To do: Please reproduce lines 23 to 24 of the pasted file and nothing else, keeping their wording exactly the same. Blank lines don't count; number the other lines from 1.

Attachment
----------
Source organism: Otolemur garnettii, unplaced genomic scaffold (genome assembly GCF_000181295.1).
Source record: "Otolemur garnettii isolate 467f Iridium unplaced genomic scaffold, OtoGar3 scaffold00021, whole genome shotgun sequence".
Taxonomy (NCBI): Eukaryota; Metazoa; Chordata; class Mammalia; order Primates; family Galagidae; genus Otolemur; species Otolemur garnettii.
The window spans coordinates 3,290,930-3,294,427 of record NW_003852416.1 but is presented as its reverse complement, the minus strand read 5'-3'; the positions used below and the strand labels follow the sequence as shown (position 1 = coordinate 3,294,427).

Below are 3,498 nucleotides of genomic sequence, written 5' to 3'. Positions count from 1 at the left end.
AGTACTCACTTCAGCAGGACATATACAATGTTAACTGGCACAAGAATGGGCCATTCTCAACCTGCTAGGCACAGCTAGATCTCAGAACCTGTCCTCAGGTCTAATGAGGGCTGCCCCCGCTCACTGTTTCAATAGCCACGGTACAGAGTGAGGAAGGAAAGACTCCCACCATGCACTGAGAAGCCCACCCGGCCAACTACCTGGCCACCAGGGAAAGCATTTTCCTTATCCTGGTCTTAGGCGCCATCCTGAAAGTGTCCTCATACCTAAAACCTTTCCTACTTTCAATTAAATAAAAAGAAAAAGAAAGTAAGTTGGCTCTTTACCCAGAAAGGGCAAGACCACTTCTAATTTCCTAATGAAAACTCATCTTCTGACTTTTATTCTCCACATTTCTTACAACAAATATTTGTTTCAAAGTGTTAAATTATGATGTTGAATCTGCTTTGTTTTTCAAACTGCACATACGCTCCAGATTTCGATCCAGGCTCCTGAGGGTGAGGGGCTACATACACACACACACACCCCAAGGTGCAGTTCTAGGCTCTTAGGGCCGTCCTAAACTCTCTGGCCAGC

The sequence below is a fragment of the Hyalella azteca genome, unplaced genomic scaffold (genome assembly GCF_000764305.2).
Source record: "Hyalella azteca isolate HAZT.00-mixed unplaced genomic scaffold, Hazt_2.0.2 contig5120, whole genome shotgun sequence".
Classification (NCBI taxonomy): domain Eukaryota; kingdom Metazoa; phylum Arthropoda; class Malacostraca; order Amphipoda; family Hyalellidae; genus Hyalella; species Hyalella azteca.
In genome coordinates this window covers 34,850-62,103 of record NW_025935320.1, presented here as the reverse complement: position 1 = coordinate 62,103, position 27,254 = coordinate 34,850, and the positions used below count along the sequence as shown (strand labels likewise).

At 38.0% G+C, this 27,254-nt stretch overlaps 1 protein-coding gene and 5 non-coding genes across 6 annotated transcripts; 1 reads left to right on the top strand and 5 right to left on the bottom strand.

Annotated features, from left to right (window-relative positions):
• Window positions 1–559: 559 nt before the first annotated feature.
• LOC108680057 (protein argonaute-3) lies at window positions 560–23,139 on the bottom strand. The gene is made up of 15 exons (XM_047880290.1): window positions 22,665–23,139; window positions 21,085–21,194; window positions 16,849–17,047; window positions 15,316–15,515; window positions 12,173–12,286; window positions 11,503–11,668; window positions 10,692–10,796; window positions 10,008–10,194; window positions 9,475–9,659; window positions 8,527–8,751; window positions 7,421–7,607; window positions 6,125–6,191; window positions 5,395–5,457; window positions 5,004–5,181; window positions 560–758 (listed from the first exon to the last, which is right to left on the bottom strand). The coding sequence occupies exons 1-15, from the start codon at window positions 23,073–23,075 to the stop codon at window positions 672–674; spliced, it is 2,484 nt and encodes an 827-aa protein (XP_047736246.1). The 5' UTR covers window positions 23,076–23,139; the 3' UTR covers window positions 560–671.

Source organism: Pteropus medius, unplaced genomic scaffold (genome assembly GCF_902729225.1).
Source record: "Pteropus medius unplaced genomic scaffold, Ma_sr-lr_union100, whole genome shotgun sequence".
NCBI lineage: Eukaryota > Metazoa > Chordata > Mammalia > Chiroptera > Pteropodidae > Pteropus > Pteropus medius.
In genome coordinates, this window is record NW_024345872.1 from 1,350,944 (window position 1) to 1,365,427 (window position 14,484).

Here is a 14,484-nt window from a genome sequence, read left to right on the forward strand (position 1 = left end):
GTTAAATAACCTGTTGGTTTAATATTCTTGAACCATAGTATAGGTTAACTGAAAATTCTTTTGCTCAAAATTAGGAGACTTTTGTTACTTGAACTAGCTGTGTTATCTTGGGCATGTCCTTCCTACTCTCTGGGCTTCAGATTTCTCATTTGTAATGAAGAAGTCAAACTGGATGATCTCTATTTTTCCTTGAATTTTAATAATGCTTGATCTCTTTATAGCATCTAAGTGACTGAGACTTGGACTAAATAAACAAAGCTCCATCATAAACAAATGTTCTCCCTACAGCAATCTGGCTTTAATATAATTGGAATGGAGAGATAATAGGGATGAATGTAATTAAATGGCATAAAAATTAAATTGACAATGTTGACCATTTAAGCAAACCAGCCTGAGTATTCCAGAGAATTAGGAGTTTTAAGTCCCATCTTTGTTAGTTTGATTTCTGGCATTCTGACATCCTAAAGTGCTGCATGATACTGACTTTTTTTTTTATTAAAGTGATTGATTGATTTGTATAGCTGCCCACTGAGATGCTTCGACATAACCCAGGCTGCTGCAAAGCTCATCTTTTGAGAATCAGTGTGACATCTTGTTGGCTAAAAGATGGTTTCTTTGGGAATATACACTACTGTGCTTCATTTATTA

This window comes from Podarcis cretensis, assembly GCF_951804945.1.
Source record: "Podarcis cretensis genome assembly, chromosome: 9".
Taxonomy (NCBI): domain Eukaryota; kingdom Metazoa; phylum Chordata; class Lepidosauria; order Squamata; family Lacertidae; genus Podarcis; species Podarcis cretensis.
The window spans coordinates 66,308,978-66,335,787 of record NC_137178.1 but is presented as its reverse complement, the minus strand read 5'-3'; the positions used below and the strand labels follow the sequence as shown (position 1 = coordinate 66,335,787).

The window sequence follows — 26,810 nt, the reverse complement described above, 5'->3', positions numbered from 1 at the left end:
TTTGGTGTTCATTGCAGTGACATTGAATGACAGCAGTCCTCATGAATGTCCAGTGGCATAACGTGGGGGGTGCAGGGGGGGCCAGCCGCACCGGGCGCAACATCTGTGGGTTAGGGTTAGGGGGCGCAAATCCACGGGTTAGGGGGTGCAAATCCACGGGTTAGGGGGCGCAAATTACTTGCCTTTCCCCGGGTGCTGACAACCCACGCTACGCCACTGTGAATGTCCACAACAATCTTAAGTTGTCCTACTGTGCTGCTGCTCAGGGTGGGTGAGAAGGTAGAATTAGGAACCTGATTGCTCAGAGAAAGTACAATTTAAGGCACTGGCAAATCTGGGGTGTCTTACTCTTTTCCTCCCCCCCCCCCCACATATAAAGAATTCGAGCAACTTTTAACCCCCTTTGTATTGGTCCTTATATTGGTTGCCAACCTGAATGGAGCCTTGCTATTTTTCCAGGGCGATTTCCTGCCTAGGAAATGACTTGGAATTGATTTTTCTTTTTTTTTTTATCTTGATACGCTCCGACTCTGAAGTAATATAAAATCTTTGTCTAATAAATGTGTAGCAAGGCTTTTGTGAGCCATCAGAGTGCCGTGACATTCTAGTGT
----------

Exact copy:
Taxonomy (NCBI): domain Eukaryota; kingdom Metazoa; phylum Chordata; class Lepidosauria; order Squamata; family Lacertidae; genus Podarcis; species Podarcis cretensis.
The window spans coordinates 66,308,978-66,335,787 of record NC_137178.1 but is presented as its reverse complement, the minus strand read 5'-3'; the positions used below and the strand labels follow the sequence as shown (position 1 = coordinate 66,335,787).